Microsoft crippling Windows 7 Home Premium?

The product breakdown for Microsoft Windows 7 was recently released and posted on the website WinSuperSite.com.  There was nothing really new about the number of versions that Microsoft will release, we always knew there would be a fair number.  What was interesting was the chart showing the various features of the different versions.  The Home Basic and Starter versions have a very limited number of features but we always knew that and most people in developed countries will never see those versions.  The Ultimate version came with everything, just like Vista Ultimate had.  The Enterprise version is not going to be sold at retail so we can ignore it.  That leaves two versions that will make up the majority of purchases; Windows 7 Home Premium and Windows 7 Professional.

 

Most computers that are sold in the retail market will come with Home Premium, just as they did with Vista.  I was looking down the list of things that separate the Home Premium version and the Professional version and I have to say, the list is short.  In fact there are only 9 features that are missing in Home Premium that are included with Professional.  Most of the features that are missing in Home Premium are not that important, but it seems strange to exclude them because they aren’t exactly things that would get in the way of the average home user.  Being able to use remote desktop host or location aware printing don’t seem like things that necessarily needed to be removed from Home Premium but they have been.  It is as if Microsoft took a complete version of Windows 7 and said, “what can we take out to make another SKU here?”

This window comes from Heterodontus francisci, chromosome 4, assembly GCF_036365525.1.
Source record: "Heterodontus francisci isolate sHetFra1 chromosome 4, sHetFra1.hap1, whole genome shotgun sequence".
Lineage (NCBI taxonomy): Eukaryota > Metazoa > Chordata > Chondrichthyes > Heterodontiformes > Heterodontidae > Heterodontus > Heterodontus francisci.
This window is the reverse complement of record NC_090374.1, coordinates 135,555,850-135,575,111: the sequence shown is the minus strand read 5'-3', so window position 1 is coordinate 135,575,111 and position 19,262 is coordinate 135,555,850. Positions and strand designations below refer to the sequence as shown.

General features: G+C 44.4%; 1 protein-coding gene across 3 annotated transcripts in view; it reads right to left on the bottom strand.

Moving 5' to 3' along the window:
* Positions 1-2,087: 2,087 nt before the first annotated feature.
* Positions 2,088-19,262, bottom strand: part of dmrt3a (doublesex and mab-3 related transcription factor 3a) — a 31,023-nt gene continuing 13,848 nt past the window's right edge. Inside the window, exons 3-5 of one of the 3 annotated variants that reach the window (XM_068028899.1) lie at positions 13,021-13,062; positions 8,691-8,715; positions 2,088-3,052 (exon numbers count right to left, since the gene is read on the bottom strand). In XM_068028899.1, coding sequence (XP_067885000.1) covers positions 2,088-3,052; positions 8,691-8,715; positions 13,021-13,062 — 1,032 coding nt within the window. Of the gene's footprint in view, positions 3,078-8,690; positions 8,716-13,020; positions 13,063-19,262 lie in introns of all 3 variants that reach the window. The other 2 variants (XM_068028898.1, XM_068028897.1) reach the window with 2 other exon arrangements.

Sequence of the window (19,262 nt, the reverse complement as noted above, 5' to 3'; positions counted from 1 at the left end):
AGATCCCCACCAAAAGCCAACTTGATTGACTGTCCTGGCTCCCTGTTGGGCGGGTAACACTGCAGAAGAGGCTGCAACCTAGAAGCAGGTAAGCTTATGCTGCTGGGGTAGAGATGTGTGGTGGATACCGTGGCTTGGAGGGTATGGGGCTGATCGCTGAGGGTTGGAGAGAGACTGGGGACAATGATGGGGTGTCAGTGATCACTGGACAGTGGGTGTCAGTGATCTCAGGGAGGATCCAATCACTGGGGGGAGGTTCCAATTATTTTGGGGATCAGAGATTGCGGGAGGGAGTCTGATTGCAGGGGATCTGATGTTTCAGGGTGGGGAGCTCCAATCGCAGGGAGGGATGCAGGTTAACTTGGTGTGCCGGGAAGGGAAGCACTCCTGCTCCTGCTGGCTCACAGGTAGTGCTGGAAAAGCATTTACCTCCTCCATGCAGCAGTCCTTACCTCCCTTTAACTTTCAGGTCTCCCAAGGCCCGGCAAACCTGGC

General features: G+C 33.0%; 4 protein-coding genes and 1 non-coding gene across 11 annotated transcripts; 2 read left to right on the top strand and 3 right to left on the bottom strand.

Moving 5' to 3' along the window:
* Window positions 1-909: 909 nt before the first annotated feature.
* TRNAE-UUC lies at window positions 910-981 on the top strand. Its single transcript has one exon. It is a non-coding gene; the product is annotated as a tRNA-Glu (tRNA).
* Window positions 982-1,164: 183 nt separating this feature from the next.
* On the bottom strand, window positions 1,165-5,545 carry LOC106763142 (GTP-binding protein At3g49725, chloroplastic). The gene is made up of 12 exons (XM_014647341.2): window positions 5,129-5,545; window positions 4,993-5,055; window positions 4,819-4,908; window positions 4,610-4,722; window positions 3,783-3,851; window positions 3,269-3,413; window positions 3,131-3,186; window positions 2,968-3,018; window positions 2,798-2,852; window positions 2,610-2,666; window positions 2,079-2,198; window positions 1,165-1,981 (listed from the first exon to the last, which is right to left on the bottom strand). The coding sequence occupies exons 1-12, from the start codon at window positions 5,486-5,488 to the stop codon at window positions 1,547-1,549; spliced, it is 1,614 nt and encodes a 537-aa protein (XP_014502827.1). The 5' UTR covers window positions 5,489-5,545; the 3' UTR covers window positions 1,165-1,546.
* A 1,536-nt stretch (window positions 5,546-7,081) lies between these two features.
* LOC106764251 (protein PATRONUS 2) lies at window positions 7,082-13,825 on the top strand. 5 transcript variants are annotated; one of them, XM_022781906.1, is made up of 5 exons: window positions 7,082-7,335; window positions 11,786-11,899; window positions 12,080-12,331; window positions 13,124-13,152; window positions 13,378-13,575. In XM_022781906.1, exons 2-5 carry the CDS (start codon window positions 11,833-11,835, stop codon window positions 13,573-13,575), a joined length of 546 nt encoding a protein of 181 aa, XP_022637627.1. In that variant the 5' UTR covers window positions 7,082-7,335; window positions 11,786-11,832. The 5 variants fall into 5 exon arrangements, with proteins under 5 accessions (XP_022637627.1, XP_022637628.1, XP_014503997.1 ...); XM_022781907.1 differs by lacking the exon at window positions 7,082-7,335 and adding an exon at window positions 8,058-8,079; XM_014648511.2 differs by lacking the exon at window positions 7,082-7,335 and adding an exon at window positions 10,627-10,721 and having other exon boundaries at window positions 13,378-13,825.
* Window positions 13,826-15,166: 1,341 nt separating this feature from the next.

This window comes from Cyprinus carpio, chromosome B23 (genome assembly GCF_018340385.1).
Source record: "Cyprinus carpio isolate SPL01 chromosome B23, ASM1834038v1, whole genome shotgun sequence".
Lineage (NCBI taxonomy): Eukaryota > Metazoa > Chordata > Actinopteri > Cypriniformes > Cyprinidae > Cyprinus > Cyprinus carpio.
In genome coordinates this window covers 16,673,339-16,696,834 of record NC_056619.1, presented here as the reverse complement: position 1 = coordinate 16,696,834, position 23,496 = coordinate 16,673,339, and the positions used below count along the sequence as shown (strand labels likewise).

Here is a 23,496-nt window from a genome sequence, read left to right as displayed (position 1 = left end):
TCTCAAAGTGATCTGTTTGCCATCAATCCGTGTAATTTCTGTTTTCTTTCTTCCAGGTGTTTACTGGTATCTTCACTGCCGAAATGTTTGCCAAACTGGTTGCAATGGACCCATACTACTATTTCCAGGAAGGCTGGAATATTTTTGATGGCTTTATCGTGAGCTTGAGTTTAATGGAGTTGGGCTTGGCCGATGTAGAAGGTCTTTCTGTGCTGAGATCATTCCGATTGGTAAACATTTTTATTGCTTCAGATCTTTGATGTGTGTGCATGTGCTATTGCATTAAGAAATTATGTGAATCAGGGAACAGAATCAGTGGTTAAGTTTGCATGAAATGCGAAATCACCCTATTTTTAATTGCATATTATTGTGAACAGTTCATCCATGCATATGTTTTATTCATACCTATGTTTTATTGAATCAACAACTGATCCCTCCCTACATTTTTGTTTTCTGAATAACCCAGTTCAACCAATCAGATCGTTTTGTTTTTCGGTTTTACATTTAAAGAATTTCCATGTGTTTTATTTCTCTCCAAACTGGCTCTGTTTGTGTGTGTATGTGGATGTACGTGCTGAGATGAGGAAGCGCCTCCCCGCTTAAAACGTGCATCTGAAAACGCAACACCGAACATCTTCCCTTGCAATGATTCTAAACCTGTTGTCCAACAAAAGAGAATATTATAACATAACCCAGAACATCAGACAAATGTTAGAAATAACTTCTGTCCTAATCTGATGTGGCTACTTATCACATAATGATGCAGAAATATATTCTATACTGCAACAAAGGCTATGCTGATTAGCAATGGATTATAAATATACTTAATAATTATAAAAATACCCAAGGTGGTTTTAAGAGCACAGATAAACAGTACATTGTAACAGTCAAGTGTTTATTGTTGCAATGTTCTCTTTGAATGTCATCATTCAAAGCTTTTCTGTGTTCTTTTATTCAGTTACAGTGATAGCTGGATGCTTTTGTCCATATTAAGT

The biggest and strangest exclusion is that of Windows XP mode, which is supposed to be a strong selling point for Windows 7.  This is the virtualization software that will allow programs that are incompatible with Windows Vista and 7 to run inside a virtual Windows XP machine.  This is similar to what Apple did for the first few versions of OS X, including a full copy of OS 9 in a virtual machine for backwards compatibility.

 

The justification for this exclusion seems to be that home users will have upgraded all of their out of date peripherals by now and gamers would never be happy with the performance of XP in a virtual environment.  So Microsoft has decided to only included it in the Professional version strictly for businesses that may have out of date software that they need but won’t run on the newer operating systems.  Since the XP mode is a download from Microsoft and isn’t actually included on the DVD it seems strange to exclude something that could be such a selling point from the home consumer market.  XP mode would be a great selling point for people looking to upgrade to a new operating system or to a new computer but have lingering doubts about moving away from their familiar operating system.  But now they will have to buy a business class machine or pay above and beyond Home Premium just to get a feature that literally costs Microsoft nothing to include.

In fact, having two versions that are so similar is wasting money and raising prices for the consumer due to packaging and printing costs of producing two products instead of one.  If Microsoft wanted to help undo some of the damage to their image that Vista has done, they would drop the Home Premium version altogether and release the Professional version in its place and lower the price to the Home Premium level.  It would not only make the consumers happy, but the retailers and computer manufacturers alike.